The first public hearings of the impeachment inquiry that aired on TV screens across the US on Wednesday marked only the fourth time in history that Congress has considered removing a president from office.
The last time was in 1998, when Republicans brought charges against then-Democratic President Bill Clinton.
They also were also launched against Richard Nixon, who resigned in 1974 before the House issued its indictment, and Andrew Johnson was impeached by the House in 1868 but acquitted by the Senate by a single vote.
Clinton lied under oath about his affair with Monica Lewinsky, a White House intern, triggering the impeachment inquiry in the lower chamber.
“I did not have sexual relations with that woman, Miss Lewinsky,” Clinton said on Jan. 26, 1998.
Like now, the parties were split at the time over whether the president’s actions represented what the Constitution deems to be “high crimes and misdemeanors.”
And just like today, the minority party argued that the opposition had been looking for a way to take down the president for years.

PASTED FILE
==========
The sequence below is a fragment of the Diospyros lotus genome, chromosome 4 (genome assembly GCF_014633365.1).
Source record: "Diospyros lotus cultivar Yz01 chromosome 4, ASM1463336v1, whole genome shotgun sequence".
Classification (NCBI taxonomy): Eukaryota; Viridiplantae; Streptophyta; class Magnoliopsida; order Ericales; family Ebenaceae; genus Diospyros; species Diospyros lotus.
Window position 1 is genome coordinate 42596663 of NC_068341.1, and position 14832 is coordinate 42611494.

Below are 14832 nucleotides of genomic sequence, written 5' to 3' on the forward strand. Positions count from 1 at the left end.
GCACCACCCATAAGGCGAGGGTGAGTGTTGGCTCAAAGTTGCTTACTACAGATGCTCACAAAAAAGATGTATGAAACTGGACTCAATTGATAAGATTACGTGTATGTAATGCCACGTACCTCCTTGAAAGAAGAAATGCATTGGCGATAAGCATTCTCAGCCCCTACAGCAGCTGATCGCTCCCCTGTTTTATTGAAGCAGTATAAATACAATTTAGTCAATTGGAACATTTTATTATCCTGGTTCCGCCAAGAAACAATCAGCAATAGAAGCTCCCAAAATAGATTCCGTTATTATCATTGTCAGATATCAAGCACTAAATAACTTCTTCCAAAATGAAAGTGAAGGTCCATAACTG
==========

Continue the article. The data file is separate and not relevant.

“He lied about sex, not an admirable thing, but really not an activity that shook the foundations of the Constitution and the democracy,” Rep. Zoe Lofgren, D-Calif., said, according to CBS News.
“The president of the United States should be held to the highest standard of anybody in the country,” said Rep. Jim Sensenbrenner, R-Wis.
Both lawmakers were — and still are — members of the House Judiciary Committee, which handles impeachment.
“It was a heck of a lot of work. The Judiciary Committee got all of Starr’s evidence dumped on us with a few days’ notice,” Sensenbrenner said, referring to special prosecutor Kenneth Starr.
“This is not a joyful experience for anyone engaged in it, but it’s an obligation that we have given the facts that have been discovered so far,” Lofgren said.
Clinton famously said the process was beyond his control.
“It’s not in my hands; it’s in the hands of Congress and the people of this country — ultimately, in the hands of God. There is nothing I can do,” Clinton said in 1998.
President Trump has called the current process a “witch hunt” by the “Do Nothing Democrats.”
The House ultimately voted to bring impeachment charges against Clinton on two charges, but he was later acquitted by the Senate with some Republicans crossing party lines.
Sensenbrenner predicts the same outcome for Trump.
“The president is not going to be removed from office, I think everybody realizes that,” he said.
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